5.1 During the course of assessment proceedings, the AO noted that the assessee has received rental income of Rs.3,30,000/- from M/s NIIT Ltd., during the year. After allowing 30% statutory deduction u/s 24 of the Act, the AO made addition of Rs.31,000/- to the total income of the assessee under the head: ‘Income from house property.’ The AO further noted that as per 26AS, the assessee has received professional income of Rs.4,20,000/- whereas the assessee in his return of income has shown income from ‘Business or profession’ at Rs.2,02,468/- out of the total receipt of Rs.7,50,000/-. Since as per form No.26AS, the total receipt is Rs.7,50,000/- and the receipt of Rs.3,30,000/- is rental income, therefore, the AO, in absence of filing of any documentary evidence, made addition of Rs.4,20,000/-to the total income of the assessee. Thus, the AO determined the total income of the assesseee at Rs.58,18,620/- as against the returned income of Rs.1,59,620/-.

6. Before the CIT(A), the assessee challenged the order of the AO. The assessee also filed certain details in the shape of additional evidences on the ground that the documents could not be produced at the assessment stage for certain reasons. It was argued that the assessee has not received any notice sent by the AO as a result of which the assessee was not able to appear before the AO. It was argued that the assessee was prevented by sufficient causes to appear before the AO. The ld. CIT(A) forwarded the additional evidences to the AO for his objection if any for admission of the same and for his remand report. The AO objected to the admission of additional evidences. So far as the merit of the case is concerned, the AO reiterated his earlier stand and submitted that the assessee could not explain the source of cash deposits in the bank account and the various gifts received by him from father and mother, brother and wife. The ld.CIT(A) confronted the same to the assessee. The assessee filed a rejoinder to the same and the ld.CIT(A) again called for a remand report from the AO. In his second remand report also, the AO reiterated his earlier stand. After considering the two remand reports of the AO and the rejoinder of the assessee to such remand report, the ld.CIT(A) upheld the various additions made by the AO.

7. So far as the cash flow statement filed by the assessee wherein it was  submitted that the assessee has received certain gifts from his parents, opening cash balance at the beginning of the assessment year and various amounts were withdrawn from the bank earlier, which was subsequently deposited in the bank account is concerned, the ld.CIT(A) rejected all such claims made by the assessee on the ground that there was no such closing balance in the return filed for preceding assessment year and, therefore, the theory of opening cash balance cannot be accepted. So far as the gifts received from various family members are concerned, the ld.CIT(A) was of the opinion that the assesseee, for accepting the gift, is required to establish that the donor had the means and the gift was genuine and was out of natural love and affection. Further, surrounding circumstances, human probabilities and reality of human life are also to be considered for determining the genuineness of the gifts. According to him, the assessee, in the instant case, could not substantiate all these ingredients. Therefore, he rejected the claim of gift received by the assesseee from the various family members. So far as the various amounts withdrawn from the bank earlier which was explained to be deposited in the bank account subsequently is concerned, the ld.CIT(A) held that the assessee could not substantiate as to why those amounts were earlier withdrawn and kept for such a long period with the assessee without depositing the same. So far as the deduction of Rs.42,850/- claimed by the assessee u/s 80C of the IT Act is concerned, the ld.CIT(A) also upheld the same on the ground that the assessee could not substantiate with evidence to his satisfaction regarding such claim. The ld.CIT(A) also sustained the addition of Rs.84,772/- being interest on savings bank account and Rs.40,819/- being interest on fixed deposits. So far as the addition of Rs.2,31,000/- on account of rental income received during the year is concerned, the ld.CIT(A) also sustained the same. Thus, in nutshell, the ld.CIT(A) sustained various additions made by the AO and dismissed the appeal filed by the assesseee.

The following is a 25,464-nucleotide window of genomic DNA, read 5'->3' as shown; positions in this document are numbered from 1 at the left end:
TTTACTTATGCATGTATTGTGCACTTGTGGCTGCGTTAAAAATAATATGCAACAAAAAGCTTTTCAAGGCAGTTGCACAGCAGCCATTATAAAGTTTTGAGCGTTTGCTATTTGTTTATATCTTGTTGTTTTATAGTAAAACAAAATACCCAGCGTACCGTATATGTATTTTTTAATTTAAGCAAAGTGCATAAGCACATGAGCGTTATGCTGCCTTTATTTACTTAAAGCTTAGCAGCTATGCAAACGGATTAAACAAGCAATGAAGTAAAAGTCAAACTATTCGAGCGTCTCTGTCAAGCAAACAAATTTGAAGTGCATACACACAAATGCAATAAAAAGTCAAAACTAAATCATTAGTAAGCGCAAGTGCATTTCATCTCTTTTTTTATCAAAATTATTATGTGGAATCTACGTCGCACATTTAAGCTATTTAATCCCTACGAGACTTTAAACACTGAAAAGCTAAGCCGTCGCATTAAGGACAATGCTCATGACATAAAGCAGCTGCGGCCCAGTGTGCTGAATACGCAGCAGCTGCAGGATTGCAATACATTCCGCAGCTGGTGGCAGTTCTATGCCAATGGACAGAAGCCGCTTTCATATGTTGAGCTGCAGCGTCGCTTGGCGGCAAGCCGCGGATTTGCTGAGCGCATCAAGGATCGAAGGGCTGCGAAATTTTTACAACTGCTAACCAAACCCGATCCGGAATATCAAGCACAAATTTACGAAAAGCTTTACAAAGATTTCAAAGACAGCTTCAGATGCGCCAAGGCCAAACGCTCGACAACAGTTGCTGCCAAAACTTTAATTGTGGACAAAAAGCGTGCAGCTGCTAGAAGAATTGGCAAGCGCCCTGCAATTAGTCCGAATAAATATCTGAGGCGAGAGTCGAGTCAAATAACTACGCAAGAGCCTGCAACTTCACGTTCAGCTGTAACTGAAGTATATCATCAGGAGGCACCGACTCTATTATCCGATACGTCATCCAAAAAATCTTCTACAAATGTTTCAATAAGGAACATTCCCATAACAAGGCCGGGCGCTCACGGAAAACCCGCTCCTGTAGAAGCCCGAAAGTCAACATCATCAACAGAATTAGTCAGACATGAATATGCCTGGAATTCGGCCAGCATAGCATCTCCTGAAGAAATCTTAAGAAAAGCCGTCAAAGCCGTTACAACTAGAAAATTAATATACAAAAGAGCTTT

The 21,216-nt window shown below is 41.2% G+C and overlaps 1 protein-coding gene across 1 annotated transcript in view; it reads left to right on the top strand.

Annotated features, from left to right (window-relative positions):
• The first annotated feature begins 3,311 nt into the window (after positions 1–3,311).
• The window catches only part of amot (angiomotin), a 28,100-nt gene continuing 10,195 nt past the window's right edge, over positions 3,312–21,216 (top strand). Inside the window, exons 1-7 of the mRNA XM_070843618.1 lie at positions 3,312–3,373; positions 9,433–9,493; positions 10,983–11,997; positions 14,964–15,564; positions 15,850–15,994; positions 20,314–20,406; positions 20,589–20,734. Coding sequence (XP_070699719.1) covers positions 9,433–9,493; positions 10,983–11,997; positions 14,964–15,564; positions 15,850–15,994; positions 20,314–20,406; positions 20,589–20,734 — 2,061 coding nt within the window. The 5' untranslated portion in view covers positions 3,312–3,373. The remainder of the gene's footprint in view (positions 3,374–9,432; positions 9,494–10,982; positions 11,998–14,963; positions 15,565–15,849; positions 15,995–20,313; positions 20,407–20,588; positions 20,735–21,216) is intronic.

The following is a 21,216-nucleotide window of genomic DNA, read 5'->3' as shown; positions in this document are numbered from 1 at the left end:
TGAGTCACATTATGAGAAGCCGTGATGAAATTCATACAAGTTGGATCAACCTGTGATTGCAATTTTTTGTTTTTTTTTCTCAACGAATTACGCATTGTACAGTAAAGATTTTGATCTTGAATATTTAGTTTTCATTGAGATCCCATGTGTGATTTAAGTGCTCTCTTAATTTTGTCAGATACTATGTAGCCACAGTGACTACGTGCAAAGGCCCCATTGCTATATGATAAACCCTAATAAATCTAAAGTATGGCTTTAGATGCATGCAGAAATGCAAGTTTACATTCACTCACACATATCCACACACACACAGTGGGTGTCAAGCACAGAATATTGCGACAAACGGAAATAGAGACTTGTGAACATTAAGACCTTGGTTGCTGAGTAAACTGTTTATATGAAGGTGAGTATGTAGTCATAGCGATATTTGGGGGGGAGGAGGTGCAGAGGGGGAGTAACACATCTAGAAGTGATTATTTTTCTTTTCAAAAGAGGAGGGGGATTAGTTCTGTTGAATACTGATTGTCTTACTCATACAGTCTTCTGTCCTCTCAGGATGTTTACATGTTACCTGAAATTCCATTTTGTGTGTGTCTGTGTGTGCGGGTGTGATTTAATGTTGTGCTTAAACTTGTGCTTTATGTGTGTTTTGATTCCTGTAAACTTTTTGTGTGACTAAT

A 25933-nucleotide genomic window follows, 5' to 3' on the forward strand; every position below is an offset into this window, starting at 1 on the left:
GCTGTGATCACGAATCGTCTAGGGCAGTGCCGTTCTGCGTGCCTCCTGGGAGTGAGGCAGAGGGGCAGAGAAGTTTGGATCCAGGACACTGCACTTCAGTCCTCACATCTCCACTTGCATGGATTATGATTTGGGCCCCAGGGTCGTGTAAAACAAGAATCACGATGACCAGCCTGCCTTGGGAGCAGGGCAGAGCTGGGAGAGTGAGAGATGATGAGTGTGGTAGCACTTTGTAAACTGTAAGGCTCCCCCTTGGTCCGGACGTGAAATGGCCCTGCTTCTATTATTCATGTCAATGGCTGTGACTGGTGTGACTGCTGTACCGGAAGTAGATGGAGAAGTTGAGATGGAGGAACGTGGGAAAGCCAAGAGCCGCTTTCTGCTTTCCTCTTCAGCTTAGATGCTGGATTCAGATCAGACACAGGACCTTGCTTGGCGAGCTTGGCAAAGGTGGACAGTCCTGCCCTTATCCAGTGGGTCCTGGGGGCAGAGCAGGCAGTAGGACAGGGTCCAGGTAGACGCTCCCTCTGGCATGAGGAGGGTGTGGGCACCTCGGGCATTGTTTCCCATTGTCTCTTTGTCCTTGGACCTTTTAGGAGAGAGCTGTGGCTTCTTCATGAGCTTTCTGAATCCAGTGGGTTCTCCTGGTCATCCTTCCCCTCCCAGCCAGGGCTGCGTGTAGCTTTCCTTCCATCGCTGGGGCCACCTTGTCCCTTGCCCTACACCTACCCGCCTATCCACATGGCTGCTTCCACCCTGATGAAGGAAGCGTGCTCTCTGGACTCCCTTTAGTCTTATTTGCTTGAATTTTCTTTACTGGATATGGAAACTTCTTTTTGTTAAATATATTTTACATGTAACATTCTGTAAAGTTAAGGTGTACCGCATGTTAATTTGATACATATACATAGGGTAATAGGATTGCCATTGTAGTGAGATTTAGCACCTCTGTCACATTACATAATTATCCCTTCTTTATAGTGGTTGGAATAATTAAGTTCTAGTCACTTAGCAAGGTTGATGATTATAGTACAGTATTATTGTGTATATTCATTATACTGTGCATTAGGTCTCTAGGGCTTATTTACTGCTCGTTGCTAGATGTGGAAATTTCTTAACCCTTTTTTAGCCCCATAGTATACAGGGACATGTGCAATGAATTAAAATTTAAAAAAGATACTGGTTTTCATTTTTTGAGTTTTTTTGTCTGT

8. Aggrieved with such order of the CIT(A), the assessee is in appeal before the Tribunal by raising the following grounds:-

“1. That CIT (A) erred in upholding the additions of Rs.50,40.000 made by the AO on account of cash deposited in bank account.

2. That CIT (A) erred in upholding the additions of Rs.2,31,000 made by the AO on account of rental income.

3. That CIT (A) erred in upholding the additions of Rs.4,20,000 made by the AO on account of professional income.

4. The appellant craves leave to add to or amend the aforesaid grounds before disposal of the appeal.”

9. The ld. counsel for the assessee strongly challenged the order of the CIT(A) in confirming the various additions made by the AO. Referring to copy of the Profit & Loss Account filed by the assessee, copy of which is placed at page 20 of the paper book, the ld. counsel submitted that the assesseee is a gym trainer and has shown rental income from renting of gym equipments at Rs.3,30,000/- and professional fees as gym trainer at Rs.4,20,000/- both totaling to Rs.7,50,000/-. After claiming various expenses and depreciation, the assessee has shown net profit of Rs.2,02,468/- as his net income. He submitted that when the assessee had shown rental income from renting of gym equipments at Rs.3,30,000/-, the AO was not justified in treating such rental income from gym equipments as “income from house property” and cannot again make the addition of the same which is double addition. Referring to page 39-45 of the paper book, the ld. counsel drew the attention of the Bench to the copy of the agreement between the assessee and M/s NIIT according to which the assessee had provided the gym equipments for hiring. Referring to clause 2 of the said agreement, the ld. counsel drew the attention of the Bench to the obligations and responsibilities of the assessee to NIIT where the responsibility of the assessee has been provided towards rental of the equipments and professional services. Referring to page 46 of the paper book, the ld. counsel drew the attention of the Bench to the submissions made before the CIT(A) wherein it was categorically stated that the assessee has received an amount of Rs.3,30,000/- as rental of equipments on which TDS @ 2% has been deducted u/s 194A(a) and Rs.4,20,000/- as professional receipt as trainer of gym. Therefore, making addition of the rental income of the equipments and again adding the rental income as income from house property amounts to double taxation of the same.